“I promised her I would break it gently.”

“Break what gently? You are driving me mad.”

“Do you remember,” asked Sigsbee, “a splendid young Westerner named Pinch, who dropped in to dinner the night before last? A fine, breezy . . .”

“I am not likely to forget the person you mention. I have given strict instructions that he is never again to be admitted to the house.”

“Well, this splendid young Pinch . . .”

“I am not interested in Mr. Finch—which is, I believe, his correct name.”

“Pinch, I thought.”

“Finch! And what does his name matter, anyway?”

“Well,” said Sigsbee, “it matters this much, that Molly seems to want to make it hers. What I’m driving at, if you see what I mean, is that Molly came in a moment ago and told me that she and this young fellow Finch have just gone and got engaged to be married!”


HAVING uttered these words, Sigsbee Horatio stood gazing at his wife with something of the spellbound horror of a man who has bored a hole in a dam and sees the water trickling through, and knows that it is too late to stop it. He had had a sort of idea all along that the news might affect her rather powerfully, and his guess was coming true.

A woman of Mrs. Waddington’s physique could not “leap from her chair,” but she had begun to rise slowly like a balloon half filled with gas; and her face had become so contorted and her eyes so bulging, that any competent medical man of sporting tastes would have laid seven to four on a fit of apoplexy in the next few minutes.

But, by some miracle, this disaster—if you could call it that—did not occur. For quite a considerable time, the sufferer had trouble with her vocal cords and could emit nothing but guttural croaks. Then, mastering herself with a strong effort, she spoke:

“What did you say?”

“You heard,” said Sigsbee H. sullenly, twisting his fingers and wishing that he were out in Utah, rustling cattle.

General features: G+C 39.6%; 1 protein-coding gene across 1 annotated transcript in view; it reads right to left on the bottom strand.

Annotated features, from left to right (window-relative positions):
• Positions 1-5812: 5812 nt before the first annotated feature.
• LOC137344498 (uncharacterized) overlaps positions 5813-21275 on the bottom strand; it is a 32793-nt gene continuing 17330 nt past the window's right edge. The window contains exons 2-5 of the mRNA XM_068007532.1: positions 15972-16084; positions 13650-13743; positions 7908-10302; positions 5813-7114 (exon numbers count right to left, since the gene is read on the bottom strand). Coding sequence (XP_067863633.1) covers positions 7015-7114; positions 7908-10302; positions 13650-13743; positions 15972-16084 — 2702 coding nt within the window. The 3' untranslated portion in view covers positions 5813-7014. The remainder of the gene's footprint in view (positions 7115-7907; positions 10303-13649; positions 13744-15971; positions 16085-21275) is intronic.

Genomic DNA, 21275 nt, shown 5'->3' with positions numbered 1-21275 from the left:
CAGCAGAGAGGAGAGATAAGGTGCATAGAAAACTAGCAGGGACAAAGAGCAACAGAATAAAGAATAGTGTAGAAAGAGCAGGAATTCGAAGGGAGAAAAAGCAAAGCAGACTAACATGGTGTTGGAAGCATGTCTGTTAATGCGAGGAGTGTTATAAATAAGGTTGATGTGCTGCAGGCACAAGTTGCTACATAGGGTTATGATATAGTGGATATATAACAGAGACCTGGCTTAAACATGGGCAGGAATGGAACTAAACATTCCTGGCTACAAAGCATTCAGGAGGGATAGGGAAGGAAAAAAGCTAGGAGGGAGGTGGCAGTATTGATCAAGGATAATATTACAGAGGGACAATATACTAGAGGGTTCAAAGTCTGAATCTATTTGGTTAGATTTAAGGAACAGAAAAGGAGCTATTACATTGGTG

Mrs. Waddington moistened her lips.

“Did I understand you to say that Molly was engaged to be married to—to that Finch?”

“Yes, I did. And,” added Sigsbee H., giving battle in the first line of trenches, “it’s no good saying it was all my fault, because I had nothing to do with it.”

“It was you who brought this man into the house.”

“Well, yes.” Sigsbee had overlooked that weak spot in his defenses. “Well, yes.”

There came upon Mrs. Waddington a ghastly calm.

“Ring the bell,” she said.

Sigsbee H. rang the bell.

“Ferris,” said Mrs. Waddington, “ask Miss Molly to come here.”

“Very good, madam.”

In the interval which elapsed between the departure of the butler and the arrival of the erring daughter, little conversation took place in the room. Once Sigsbee said “Er—” and in reply Mrs. Waddington said “Be quiet,” but that completed the dialogue. When Molly entered Mrs. Waddington was looking straight in front of her and heaving gently and Sigsbee H. had just succeeded in breaking a valuable china figure which he had taken from an occasional table and was trying in a preoccupied manner to balance on the end of a paper-knife.


“Ferris says you want to see me.”

“FERRIS says you want to see me, mother,” said Molly, floating brightly in.

She stood there, looking at the two with shining eyes. Her cheeks were delightfully flushed; and there was about her so radiant an air of sweet, innocent, girlish gayety that it was all Mrs. Waddington could do to refrain from hurling a bust of Edgar Allan Poe at her head.